Arts & Entertainment
Local communities celebrate 50 years of Earth Day
By Bella Butler COMMUNITY AND ENVIRONMENT EDITOR
BIG SKY—Gallatin County communities will celebrate the 50th anniversary of Earth Day on April 22, in a virtual fashion. While this Earth Day will look slightly different, some are finding ways to embrace the pandemic’s presence as a way to pay homage to the national day’s establishment.
In 1969, Sen. Gaylord Nelson witnessed a devastating oil spill in Santa Barbara, California. Around the same time, an anti-war movement had erupted across the United States, fueled by students protesting the Vietnam War.
Sen. Nelson sought to harness the energy stoking the movement and apply it to action against water and air pollution, issues recently illuminated at the time by texts like Rachel Carson’s groundbreaking “Silent Spring.”
Sen. Nelson recruited Rep. Pete McCloskey, a republican, to join him as co-chair and hired over 85 employees to promote the day and his purpose. On April 22, 1970, millions of people across the country turned out to demonstrate on behalf of environmental issues.
Prior to the first Earth Day and the years leading up to it, the effects of pollution to the environment as well as human health were little known and hardly discussed. “This planet is threatened with destruction, and we who live in it—with death,” said professor Barry Commoner in his Earth Day keynote address.
The CBS program that ran to recap the day, titled “Earth Day: A question of survival” was hosted by Walter Cronkite, who described the inaugural event as “a day dedicated to enlisting all the citizens of a bountiful country in a common cause of saving life from the deadly biproducts of that bounty.”
“I think everyone is concentrated on health issues right now,” said Anne Ready, chairperson of the Gallatin Valley Earth Day Festival. “Earth day was founded 50 years ago. . .because so many people were concerned about the impacts of environmental degradation on our health.” In addition to bringing awareness to environmental issues, Ready believes this 50-year celebration has the opportunity to bring the focus and intent of Earth Day full circle in the midst of the COVID-19 pandemic.
Below are a few ways the Big Sky and Bozeman communities are celebrating the 50th anniversary of Earth Day:
Music for the Earth, April 24
Having adjusted an original plan for a live, in-person performance, the organization Gallatin Valley Earth Day shifted their Music for the Earth concert to a virtual performance, where a series of local artists will fill homes with music via the recently launched Bozeman Arts-Live! platform. Music will begin at 7:30 p.m. and last approximately 30 minutes. The line-up includes Dan Smith, Doug Wales and Jake Fleming with the Montana~Havana Bridge Project, Kate Bryan and Megan Makeever.
Films for the Earth, April 23
Also presented by Gallatin Valley Earth Day, Films for the Earth will feature two short films live streamed, also via Bozeman Arts-Live! followed by a discussion with earth activists lasting from 7:30 p.m. to 8:30 p.m. The lineup will include “A Letter to Congress,” a film about Wallace Stegner’s letter to Congress promoting wilderness and public lands and “A Place in the Garden,” which is the story of two couples and a federally certified hummingbird bander educating the public on pollinators and how to create a landscape to support them. The Montana State Director of the Wilderness Society will speak after the first film and Paulette Epple of the Sacajawea Audubon Society will follow the second film.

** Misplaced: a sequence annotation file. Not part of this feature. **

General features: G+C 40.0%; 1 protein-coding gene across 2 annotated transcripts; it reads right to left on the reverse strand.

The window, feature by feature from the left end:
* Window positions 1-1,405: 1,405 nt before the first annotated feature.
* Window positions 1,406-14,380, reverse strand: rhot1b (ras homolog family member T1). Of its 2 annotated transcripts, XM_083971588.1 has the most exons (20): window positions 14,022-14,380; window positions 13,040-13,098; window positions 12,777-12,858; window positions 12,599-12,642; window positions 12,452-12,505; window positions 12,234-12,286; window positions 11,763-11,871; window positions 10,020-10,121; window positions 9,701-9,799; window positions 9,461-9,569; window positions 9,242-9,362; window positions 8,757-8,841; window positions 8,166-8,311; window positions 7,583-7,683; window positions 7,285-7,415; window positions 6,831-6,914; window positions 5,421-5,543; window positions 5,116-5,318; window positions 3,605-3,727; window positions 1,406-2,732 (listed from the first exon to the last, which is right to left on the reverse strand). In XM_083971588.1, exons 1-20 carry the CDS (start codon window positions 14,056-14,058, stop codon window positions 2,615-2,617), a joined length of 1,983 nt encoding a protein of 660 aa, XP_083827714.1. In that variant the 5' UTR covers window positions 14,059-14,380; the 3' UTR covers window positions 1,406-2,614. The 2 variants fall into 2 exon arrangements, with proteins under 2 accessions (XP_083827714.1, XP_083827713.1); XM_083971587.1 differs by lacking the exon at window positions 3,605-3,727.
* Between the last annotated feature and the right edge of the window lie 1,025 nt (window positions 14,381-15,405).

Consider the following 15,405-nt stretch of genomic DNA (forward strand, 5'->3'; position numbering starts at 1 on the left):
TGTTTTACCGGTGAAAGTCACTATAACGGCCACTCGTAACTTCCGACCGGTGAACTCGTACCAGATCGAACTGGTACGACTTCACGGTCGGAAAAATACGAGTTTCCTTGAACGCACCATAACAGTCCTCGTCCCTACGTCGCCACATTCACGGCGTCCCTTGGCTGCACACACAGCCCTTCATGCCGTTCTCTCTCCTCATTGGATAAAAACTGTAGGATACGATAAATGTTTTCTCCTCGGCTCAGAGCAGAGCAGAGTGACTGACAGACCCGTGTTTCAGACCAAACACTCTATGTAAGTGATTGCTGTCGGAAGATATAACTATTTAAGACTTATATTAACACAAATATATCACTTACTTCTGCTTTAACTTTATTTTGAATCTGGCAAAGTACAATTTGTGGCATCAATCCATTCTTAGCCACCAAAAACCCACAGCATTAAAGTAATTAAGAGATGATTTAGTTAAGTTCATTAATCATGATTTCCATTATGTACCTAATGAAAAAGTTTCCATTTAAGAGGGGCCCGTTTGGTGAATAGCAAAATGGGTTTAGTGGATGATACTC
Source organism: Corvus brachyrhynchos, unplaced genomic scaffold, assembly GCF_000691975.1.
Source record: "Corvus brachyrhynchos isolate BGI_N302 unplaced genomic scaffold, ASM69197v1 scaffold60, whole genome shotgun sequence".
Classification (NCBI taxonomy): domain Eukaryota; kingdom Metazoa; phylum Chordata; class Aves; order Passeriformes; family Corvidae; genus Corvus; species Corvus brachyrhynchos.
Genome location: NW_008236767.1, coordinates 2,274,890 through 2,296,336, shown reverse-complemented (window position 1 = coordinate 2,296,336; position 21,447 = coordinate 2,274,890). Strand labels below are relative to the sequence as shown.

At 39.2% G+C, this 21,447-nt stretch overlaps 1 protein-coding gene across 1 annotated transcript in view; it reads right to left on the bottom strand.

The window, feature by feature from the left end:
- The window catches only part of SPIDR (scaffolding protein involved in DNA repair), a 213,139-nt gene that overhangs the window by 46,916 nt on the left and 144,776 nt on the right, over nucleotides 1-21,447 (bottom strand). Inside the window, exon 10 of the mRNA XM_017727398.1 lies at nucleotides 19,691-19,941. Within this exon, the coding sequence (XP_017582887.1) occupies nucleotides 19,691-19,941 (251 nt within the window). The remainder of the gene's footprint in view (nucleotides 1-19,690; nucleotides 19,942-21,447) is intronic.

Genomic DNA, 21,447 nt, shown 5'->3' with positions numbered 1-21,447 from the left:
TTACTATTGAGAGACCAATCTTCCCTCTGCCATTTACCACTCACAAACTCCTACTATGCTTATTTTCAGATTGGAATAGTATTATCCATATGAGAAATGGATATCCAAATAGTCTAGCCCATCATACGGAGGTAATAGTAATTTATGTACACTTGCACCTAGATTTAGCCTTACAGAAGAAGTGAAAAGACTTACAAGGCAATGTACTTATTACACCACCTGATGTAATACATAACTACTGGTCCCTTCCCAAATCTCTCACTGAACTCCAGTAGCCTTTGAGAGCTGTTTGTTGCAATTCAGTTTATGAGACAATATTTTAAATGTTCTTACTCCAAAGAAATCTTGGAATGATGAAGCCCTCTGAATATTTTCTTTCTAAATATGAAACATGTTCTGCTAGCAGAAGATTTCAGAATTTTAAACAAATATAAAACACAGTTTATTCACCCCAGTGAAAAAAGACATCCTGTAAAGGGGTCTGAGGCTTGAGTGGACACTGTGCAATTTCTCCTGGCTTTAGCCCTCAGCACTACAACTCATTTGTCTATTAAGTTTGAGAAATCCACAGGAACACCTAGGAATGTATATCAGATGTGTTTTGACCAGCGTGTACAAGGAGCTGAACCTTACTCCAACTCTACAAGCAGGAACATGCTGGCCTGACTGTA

Earth Day with Visit Big Sky, April 22
In an effort to encourage visitors to the Big Sky area to make environmentally conscious choices during their trips, Visit Big Sky will post messaging and Earth Day themed images on their Facebook and Instagram for eight hours to celebrate community sustainability efforts.
Runoff Cleanoff, April 24-26
While not directly associated with Earth Day, the Runoff Cleanoff, hosted by the Big Sky Community Organization and the Gallatin River Task Force, certainly fits in with the other environmentally themed events of the week. The dog waste clean-up, which begins at 3 p.m. on April 24 and lasts until 3 p.m. on April 26, aims to encourage watershed stewardship and responsible pet ownership in the community.
Participants are asked to maintain social distancing but can interact by posting photos of their clean-up on social media and using the hashtags #doodiecalls and #runoffcleanoff. Prizes will be given to scoopers who collect the most dog waste. Supplies will be provided at the BSCO shed at the Big Sky Community Park.
Big Sky S.N.O. posting contest, April 22
The Big Sky Sustainability Network Organization will also celebrate Earth Day on social media channels. Those in the Big Sky community are encouraged to post their favorite memories in the outdoors with the hashtag #earthday and #bigskysno. Each post will be awarded a reusable bag and water bottle from the day’s sponsor, Roxy’s Market, and a 1st place winner will be selected to receive a $250 Roxy’s gift card.